The Public-Private Partnership is not a Brazilian creation. The international experience, which counts on over a decade of historical development, abounds in successful examples that may teach important lesson to Brazil throughout its pathway towards new investments.

The PPP, in a more innovative sense of the expression, was conceived in England at the beginning of the nineties, and has been successfully adopted by many countries, such as Portugal, Holland, Ireland, South Africa and Canada. The PPP isn’t also a developed countries’ exclusivity, but an important reality in the countries of Central Europe and Latin America itself, where Mexico and Chile stand out.

In the case of the Central America countries, PPPs are being encouraged by the European Commission (EC) as a mean for those to achieve the budgetary equilibrium required for its adhesion to the European Union,, with no losses in the accomplishment of priority investments. EC published lines of direction for the successful implementation of PPPs, many of which are applicable to Brazil.

Some other initiatives worthy of praise may be mentioned in the scope of the United Nations, the multilateral agencies such as the World Bank an the Inter-American Development Bank and the Organization for Economic Co-operation and Development, all of them in favor of the PPPs.

The English experience is the most representative one, as it is the outcome of projects developed and tested long since. In 2003, the official statistics registered 560 PPP implemented projects in that country, involving investments of about 35 billion pounds.

The English experience reveal itself so successful that, by considerably reducing the risk perception, currently it is discussed how to share, between the private initiative and the public authorities, the profits resulting from the refinancing which allowed the decrease of the interest rates during the execution of the first PPPs projects. Conscientious of this precedent, the Brazilian Federal Bill provided for the sharer of these profits as a mandatory clause of the PPP agreement. A few other lessons may be attained through this international experience.

PPP is not a cure-all. The PPP usage must be carefully studied case-by-case, being justifiable only when the private initiative traditional ways for agreement are impracticable. If the private person can recover its investment by means of tariffs charged form the users, then the recommendable system will be the traditional concession. The concession will not be advisable in this case only if the public interest requires that the granting authorities maintain the prerogative of fixing the tariff under the cost of the service or praise it underneath the inflation index.

The PPP adoption may bring advantages and greater efficiency in respect to other ways of contracting the private initiative, with results measurable by the society. That is the value for money.

In 2001, the English government had already undertaken a responsibility of about 100 billion pounds in PPP agreements due to 2026. Indebtedness is not the question, i.e., financial liabilities resulted from implements already used up or resources previously spent, but contractual obligations that will be just right as the services contracted with the private initiative are delivered, complying with quality patterns approved. This characteristic of the PPP grants a privilege to efficiency, since State’s disbursement will only happen against previously defined compensations.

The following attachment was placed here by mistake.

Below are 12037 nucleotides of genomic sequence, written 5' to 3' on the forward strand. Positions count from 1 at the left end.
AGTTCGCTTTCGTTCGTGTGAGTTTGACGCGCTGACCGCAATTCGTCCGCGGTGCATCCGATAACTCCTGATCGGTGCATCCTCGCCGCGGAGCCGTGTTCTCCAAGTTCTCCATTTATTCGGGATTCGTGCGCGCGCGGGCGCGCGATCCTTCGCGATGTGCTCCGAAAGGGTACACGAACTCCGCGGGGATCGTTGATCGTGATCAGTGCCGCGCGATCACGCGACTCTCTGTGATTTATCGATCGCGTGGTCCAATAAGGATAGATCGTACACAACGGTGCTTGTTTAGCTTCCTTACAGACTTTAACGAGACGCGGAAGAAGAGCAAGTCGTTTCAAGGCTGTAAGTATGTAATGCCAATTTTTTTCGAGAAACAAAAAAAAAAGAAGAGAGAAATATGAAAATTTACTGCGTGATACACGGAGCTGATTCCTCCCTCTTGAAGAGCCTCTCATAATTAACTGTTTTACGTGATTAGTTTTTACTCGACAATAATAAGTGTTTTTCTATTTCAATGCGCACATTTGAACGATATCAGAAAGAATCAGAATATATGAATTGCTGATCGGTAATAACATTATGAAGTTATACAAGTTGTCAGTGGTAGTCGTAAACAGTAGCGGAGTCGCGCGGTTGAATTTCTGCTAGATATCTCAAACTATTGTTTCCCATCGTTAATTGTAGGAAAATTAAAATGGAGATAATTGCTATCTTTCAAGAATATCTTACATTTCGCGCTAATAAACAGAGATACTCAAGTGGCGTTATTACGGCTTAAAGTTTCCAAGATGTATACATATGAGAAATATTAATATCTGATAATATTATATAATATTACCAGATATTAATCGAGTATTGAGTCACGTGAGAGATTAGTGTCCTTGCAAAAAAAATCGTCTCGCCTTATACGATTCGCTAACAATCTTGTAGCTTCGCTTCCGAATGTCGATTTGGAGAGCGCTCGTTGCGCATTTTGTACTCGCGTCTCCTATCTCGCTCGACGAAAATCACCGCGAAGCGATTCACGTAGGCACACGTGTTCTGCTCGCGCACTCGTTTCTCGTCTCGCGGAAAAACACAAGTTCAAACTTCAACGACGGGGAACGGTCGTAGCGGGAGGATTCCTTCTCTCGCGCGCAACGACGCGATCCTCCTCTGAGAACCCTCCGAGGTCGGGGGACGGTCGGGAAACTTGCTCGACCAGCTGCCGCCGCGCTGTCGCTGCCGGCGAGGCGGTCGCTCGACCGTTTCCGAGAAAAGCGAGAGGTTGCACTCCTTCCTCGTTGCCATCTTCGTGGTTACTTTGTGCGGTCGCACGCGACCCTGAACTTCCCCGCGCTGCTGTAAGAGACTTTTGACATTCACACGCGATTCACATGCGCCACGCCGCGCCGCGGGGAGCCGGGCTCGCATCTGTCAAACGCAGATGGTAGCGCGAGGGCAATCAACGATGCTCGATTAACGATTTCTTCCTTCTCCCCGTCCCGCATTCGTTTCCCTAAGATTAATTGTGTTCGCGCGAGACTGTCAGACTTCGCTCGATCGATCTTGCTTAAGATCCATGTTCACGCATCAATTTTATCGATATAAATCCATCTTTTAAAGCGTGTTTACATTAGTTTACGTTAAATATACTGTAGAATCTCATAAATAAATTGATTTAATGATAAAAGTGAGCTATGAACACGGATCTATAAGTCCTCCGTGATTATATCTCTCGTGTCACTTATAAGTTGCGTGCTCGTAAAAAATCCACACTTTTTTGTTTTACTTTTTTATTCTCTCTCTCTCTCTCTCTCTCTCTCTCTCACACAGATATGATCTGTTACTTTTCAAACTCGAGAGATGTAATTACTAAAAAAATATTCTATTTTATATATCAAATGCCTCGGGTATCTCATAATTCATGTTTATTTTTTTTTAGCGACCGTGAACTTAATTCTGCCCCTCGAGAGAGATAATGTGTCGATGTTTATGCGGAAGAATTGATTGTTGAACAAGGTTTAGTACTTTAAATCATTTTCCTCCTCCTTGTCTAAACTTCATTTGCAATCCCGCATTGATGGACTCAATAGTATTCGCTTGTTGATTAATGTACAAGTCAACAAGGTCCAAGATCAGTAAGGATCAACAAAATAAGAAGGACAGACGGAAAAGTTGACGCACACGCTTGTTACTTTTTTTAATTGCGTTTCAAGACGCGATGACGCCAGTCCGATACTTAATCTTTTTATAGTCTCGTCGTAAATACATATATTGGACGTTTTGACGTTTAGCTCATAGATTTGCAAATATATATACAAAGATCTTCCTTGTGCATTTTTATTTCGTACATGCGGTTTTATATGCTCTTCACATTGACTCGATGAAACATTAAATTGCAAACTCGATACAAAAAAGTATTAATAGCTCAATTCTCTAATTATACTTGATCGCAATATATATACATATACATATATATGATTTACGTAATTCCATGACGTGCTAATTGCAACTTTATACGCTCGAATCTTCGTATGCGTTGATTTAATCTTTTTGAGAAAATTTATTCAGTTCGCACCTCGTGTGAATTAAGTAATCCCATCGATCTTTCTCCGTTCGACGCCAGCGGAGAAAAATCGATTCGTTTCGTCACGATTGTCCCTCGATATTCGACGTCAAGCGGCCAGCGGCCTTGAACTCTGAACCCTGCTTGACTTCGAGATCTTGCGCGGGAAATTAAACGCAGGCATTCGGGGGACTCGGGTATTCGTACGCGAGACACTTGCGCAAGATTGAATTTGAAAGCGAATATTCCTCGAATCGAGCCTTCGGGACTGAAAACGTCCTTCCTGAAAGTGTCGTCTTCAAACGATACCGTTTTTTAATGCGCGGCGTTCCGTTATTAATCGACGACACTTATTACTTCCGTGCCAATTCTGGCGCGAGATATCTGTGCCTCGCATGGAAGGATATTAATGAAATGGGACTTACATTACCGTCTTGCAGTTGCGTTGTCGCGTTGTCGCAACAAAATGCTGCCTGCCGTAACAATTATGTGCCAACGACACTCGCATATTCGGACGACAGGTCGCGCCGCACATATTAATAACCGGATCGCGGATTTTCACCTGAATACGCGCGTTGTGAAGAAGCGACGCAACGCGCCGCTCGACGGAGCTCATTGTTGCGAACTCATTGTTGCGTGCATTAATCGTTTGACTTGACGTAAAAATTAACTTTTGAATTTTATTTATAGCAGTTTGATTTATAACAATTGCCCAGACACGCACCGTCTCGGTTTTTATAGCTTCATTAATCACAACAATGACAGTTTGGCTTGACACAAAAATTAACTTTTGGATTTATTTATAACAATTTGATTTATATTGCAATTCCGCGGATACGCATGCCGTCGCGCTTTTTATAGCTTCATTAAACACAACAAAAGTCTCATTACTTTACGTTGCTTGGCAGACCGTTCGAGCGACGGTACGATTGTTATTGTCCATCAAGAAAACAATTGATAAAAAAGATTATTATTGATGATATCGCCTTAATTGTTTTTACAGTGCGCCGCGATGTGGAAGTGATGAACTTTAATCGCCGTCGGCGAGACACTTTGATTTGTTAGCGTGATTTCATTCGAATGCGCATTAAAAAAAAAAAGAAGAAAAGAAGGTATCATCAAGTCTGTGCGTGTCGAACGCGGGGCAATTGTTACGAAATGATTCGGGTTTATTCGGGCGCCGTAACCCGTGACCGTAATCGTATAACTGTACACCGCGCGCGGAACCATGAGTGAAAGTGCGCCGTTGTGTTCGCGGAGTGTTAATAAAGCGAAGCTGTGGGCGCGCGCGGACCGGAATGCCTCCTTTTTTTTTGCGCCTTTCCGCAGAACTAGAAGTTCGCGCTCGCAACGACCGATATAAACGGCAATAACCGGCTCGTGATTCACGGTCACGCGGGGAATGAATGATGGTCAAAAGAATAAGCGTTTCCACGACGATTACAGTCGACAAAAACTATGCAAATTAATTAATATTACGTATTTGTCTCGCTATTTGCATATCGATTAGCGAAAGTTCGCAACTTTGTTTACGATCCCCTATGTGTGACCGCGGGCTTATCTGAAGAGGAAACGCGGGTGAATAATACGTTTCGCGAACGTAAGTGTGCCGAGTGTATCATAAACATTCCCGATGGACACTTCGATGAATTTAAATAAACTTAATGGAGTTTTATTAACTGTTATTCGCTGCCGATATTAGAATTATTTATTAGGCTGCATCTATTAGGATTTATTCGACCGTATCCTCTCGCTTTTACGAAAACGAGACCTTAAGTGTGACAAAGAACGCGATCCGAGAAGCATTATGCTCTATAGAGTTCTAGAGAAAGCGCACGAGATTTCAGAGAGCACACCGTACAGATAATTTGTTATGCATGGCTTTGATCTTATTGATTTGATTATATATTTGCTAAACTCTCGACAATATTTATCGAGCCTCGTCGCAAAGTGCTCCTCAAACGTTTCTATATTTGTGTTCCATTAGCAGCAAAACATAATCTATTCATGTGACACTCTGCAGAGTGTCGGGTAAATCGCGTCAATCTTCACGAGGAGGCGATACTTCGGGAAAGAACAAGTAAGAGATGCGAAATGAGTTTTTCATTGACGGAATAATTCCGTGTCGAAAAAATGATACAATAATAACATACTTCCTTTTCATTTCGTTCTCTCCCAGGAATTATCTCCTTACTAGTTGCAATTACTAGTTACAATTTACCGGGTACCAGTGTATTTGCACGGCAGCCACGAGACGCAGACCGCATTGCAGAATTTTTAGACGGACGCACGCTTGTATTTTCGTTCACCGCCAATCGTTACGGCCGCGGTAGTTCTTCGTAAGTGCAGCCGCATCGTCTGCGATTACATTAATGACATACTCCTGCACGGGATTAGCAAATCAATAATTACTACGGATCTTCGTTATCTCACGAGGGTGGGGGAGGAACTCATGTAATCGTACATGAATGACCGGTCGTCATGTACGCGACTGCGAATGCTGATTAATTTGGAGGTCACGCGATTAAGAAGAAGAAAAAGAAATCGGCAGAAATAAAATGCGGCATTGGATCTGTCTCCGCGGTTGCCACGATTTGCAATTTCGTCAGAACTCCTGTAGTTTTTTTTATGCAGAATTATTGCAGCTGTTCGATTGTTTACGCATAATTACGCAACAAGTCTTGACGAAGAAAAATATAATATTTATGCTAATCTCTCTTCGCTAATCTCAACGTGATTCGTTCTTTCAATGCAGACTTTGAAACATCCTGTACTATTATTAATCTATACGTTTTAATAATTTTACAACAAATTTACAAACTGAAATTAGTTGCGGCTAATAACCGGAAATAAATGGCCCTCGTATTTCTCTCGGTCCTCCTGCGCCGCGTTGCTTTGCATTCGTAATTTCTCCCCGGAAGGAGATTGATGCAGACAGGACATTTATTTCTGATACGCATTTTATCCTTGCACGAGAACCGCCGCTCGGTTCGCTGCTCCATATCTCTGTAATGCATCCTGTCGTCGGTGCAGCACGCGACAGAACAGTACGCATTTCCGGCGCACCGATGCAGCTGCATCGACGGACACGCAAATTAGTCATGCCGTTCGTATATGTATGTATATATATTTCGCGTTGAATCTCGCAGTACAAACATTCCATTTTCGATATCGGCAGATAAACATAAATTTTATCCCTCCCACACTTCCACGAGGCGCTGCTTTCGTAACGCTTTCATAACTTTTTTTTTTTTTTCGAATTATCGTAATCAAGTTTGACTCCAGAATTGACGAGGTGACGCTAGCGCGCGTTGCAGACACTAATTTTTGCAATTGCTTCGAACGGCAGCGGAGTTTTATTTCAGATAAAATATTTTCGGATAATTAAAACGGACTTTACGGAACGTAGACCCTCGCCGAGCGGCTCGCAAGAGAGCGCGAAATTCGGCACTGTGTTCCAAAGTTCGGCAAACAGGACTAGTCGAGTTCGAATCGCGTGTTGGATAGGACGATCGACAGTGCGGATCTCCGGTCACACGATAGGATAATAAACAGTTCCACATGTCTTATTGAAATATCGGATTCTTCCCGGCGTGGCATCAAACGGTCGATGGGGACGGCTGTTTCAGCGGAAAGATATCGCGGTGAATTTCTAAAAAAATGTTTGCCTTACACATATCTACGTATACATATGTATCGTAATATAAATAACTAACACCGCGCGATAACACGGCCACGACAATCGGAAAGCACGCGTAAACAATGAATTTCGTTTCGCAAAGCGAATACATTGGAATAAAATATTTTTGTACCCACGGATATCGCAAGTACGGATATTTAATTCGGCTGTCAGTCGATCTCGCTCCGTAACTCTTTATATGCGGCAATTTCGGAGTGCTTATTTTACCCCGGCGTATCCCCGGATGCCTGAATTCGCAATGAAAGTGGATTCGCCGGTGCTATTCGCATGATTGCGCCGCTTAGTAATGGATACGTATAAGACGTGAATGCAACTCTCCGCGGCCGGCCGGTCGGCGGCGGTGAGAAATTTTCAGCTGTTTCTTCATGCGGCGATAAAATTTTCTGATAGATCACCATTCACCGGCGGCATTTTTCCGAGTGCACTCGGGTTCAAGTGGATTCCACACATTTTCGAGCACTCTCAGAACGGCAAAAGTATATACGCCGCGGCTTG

Another lesson is that a favorable environment for new investments in PPP requires not only a regulatory framework, but also an experience and culture in PPPs that can only be achieved by the implementation of the first projects.

It is, then, essential that the pilot projects be chosen among those with greater social appeal or that better emphasize the advantages of the PPPs, so that other projects can come after them in a really geometrical progression. The mistake of launching too many projects in advance before these precedents are carefully put together should not be made.

The English position was exactly that. From 1990 to 1993, statistics showed the conclusion, by the national government, of 10 PPPs projects, recording an exponential growth since then, with 106 projects only in 2000. All of these precedents allowed the development of a valuable experience, including detailed agreement models that, by virtue of the standardization of the best techniques, are currently employed in order to implement PPPs in a more rapidly, less expensive and more clear way for both, the controlling bodies and the society.

It is a mistake to believe that the international experience cannot bring useful lessons to Brazil. Despite the undeniable social-economic differences between the countries, others have already overcome many of the problems we face nowadays. It falls to the government and to its partners to make good use of those lessons and, with creativity and efforts, adapt them to the Brazilian context.

Sources:   Valor Econômico March 09, 2004 p.E4
Date of insertion:   23/03/2004 - 23:54:13